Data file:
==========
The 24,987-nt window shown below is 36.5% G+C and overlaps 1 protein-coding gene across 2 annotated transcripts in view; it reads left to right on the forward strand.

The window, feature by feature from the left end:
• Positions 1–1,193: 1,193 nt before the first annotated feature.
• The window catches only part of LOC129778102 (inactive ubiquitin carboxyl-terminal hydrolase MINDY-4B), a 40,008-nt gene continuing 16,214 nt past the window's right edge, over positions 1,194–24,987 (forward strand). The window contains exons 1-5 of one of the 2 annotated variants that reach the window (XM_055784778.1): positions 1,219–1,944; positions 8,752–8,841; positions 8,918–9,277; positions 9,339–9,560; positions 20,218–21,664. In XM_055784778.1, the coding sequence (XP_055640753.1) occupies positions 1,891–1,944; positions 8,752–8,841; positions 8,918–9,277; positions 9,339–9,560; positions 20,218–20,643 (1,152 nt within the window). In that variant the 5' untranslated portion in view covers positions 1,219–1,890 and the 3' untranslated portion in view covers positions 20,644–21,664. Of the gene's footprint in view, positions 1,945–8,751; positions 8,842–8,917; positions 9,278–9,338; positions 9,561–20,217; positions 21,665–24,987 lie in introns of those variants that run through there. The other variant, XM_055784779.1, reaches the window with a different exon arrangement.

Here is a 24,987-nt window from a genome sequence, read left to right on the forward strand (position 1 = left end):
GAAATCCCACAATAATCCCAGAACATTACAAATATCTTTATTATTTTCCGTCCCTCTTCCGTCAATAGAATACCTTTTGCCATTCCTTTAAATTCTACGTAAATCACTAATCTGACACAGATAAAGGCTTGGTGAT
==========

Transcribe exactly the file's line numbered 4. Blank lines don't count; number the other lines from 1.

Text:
• The window catches only part of LOC129778102 (inactive ubiquitin carboxyl-terminal hydrolase MINDY-4B), a 40,008-nt gene continuing 16,214 nt past the window's right edge, over positions 1,194–24,987 (forward strand). The window contains exons 1-5 of one of the 2 annotated variants that reach the window (XM_055784778.1): positions 1,219–1,944; positions 8,752–8,841; positions 8,918–9,277; positions 9,339–9,560; positions 20,218–21,664. In XM_055784778.1, the coding sequence (XP_055640753.1) occupies positions 1,891–1,944; positions 8,752–8,841; positions 8,918–9,277; positions 9,339–9,560; positions 20,218–20,643 (1,152 nt within the window). In that variant the 5' untranslated portion in view covers positions 1,219–1,890 and the 3' untranslated portion in view covers positions 20,644–21,664. Of the gene's footprint in view, positions 1,945–8,751; positions 8,842–8,917; positions 9,278–9,338; positions 9,561–20,217; positions 21,665–24,987 lie in introns of those variants that run through there. The other variant, XM_055784779.1, reaches the window with a different exon arrangement.